The small yet unique village of Nzulezo is an exciting part of Ghana’s heritage. Built inside the Amansuri River and overlooking Lake Tadane, this floating village boasts a community of over 500 and a school. It has become a popular tourist attraction, but there is more than meets the eye in this village.
The name “Nzulezo” in the Nzema language means “water surface,” as stilts and platforms support the entire village. Such structures are of “Ewuture” origin and situated close to the northwest shore. The snail is the village’s totem. As local legend says, the town was built by a group of people from Oualata, a city in the ancient Ghana Empire and present-day Mauritania, that came about from following a snail. “The spirit told them to build their houses on the water for safety and security,” John Arthur, a community elder, told CNN.
Nzulezo’s existence came out of a necessity for safety. As a means of protection, the village was built inside water for protection during wars. The village is constructed out of wood and raffia with one central walkway/pier that the locals call “Main Street” and buildings on either side. One side of the village has living quarters while the other side of the street has businesses, the school, a community centre, two churches, a guesthouse, and a bar.
While Nzulezo is well-known for its aesthetic, the village is also famous for its gin. Known as Akpeteshie, this alcoholic beverage is made from raffia palm tree juice. “Tourism here started 20 years ago,” said David Blay, a local tour guide. “Most people travel out of different towns in Ghana, some of them come and taste the alcohol here. They feel it is far different and tastes good compared to other places.”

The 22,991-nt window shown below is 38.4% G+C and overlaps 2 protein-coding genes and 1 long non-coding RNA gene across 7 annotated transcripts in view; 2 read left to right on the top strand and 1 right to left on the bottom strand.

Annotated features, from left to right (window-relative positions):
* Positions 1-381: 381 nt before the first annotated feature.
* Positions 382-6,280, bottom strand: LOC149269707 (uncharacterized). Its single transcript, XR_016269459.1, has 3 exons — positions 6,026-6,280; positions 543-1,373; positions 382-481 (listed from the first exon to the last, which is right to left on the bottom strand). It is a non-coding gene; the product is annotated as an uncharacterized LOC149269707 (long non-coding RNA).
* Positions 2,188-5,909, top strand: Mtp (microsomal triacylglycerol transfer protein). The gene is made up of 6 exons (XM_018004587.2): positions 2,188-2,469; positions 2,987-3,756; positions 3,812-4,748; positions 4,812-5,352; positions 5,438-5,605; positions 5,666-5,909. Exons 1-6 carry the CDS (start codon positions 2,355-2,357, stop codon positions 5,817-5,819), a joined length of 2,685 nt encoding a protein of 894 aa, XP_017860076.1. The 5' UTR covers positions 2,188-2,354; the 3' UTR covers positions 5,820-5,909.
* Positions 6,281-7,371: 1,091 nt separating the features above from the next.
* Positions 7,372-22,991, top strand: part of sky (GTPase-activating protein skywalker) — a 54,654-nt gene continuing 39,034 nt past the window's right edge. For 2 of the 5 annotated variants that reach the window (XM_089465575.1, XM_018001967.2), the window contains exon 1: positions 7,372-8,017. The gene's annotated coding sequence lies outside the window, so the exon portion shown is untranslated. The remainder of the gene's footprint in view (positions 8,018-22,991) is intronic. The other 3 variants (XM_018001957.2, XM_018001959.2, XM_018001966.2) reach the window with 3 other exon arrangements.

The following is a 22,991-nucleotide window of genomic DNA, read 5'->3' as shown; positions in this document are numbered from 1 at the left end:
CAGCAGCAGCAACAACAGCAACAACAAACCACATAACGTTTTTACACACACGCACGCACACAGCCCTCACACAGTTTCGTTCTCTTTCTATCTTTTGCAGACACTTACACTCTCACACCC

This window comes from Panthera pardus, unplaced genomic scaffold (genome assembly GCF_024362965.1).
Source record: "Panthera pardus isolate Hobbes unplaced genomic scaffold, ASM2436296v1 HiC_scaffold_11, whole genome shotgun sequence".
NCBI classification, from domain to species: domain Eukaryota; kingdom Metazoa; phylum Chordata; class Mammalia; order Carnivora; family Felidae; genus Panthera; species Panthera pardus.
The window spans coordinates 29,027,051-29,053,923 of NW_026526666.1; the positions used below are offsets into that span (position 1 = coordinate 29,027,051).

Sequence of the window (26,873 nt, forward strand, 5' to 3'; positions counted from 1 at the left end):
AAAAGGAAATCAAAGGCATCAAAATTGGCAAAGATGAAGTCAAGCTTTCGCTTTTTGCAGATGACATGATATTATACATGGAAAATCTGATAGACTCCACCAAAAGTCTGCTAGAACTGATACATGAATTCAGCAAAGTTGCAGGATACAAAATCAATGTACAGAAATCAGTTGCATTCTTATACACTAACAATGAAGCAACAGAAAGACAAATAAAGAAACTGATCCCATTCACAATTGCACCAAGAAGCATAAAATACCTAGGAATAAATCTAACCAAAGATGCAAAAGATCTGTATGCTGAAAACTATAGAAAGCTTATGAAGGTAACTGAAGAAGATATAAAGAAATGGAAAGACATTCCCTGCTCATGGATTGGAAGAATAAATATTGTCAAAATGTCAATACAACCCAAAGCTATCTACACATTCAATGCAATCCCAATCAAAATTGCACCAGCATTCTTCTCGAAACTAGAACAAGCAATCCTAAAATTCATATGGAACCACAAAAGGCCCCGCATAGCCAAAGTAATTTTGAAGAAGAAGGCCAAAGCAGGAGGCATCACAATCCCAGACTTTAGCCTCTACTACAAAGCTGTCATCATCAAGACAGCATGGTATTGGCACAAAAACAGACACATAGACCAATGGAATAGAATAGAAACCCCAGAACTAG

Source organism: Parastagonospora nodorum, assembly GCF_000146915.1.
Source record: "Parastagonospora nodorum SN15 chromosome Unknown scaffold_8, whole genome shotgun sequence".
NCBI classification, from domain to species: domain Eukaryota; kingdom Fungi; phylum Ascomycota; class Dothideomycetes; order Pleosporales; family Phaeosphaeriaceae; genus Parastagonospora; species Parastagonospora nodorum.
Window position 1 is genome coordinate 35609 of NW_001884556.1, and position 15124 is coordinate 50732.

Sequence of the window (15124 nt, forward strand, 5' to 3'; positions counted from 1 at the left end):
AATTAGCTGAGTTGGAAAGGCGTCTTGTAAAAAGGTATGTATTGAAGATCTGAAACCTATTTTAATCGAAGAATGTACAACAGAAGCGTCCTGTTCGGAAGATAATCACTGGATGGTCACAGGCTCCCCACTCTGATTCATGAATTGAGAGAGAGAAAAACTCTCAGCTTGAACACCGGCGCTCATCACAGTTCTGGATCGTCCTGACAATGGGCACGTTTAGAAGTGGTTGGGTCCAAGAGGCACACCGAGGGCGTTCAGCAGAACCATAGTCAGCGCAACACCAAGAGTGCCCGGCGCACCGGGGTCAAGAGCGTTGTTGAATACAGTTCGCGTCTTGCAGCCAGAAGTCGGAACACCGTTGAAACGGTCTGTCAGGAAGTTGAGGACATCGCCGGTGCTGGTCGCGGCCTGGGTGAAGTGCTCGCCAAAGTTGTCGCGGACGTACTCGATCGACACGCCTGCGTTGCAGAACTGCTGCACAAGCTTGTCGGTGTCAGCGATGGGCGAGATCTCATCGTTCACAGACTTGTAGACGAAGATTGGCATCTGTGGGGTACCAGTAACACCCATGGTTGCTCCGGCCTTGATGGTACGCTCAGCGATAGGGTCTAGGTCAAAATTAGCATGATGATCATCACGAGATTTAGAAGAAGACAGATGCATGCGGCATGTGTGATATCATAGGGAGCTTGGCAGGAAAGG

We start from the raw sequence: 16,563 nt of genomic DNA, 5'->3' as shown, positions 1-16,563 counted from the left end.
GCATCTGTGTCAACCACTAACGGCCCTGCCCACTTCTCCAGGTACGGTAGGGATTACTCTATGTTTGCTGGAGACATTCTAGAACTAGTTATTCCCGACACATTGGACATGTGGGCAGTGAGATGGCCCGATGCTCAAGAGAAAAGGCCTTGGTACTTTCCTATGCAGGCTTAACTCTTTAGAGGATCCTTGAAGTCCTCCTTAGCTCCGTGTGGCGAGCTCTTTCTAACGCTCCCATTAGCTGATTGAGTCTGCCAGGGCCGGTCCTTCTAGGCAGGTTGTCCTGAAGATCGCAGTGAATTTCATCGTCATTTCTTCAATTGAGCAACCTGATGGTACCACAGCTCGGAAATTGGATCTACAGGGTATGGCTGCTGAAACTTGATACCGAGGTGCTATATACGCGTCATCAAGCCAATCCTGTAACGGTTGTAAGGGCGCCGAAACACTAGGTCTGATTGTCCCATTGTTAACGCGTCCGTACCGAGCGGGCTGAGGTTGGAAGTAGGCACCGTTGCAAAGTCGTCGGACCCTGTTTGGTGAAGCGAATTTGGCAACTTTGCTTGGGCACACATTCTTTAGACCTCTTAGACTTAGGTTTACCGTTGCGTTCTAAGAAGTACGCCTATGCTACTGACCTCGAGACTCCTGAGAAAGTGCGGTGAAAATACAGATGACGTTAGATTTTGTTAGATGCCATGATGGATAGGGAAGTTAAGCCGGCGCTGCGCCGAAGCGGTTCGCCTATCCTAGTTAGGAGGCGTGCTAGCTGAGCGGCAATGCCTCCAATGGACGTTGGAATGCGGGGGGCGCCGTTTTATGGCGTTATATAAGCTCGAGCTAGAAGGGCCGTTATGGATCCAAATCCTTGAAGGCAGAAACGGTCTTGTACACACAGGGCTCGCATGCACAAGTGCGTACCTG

Nzulezo’s distant proximity to modernity is why the village has maintained much of its traditional life. The village is a 7-hour drive west of Accra, and interestingly enough, every family has three canoes – two for the parents and one for the children – as their primary mode of transport. As a result, children in Nzulezo are proficient swimmers by the age of four. The village’s lifestyle, however, proves difficult to adopt for outsiders.
The primary school in Nzulezo has four classrooms and 81 pupils, yet, according to The Guardian, the staff consists of only two teachers. Emmanuel Bonsu, who has worked at the school for 14 years, says that teachers are brought into Nzulezo but never stay long because “They are scared of the water.” Unfortunately, Nzulezo experiences transport issues whereby the local boat fails to keep time or does not arrive. As a result, often, when teachers leave, they cease to return. Evans Cudjoe, the headteacher of the primary school, says the reason for this is that teachers need to be incentivised enough to stay and work in the village.
“There is no safety allowance, no safety equipment. I think if all of these things are being done by the government, teachers will be willing to come and teach,” he added.
The village was nominated in 2000 for inclusion as a Unesco world heritage site. It is quite a tourist spot and is a particular part of Ghanaian history. Unfortunately, much like other regions in Africa, Nzulezo suffers from neglect. Residents are trying their best to get the request for a 24-hour medical centre approved and improve the transport situation to attract more teachers for their school. Nzulezo is such a monumental place that distinguishes itself from the rest. The village and its people deserve to be heard.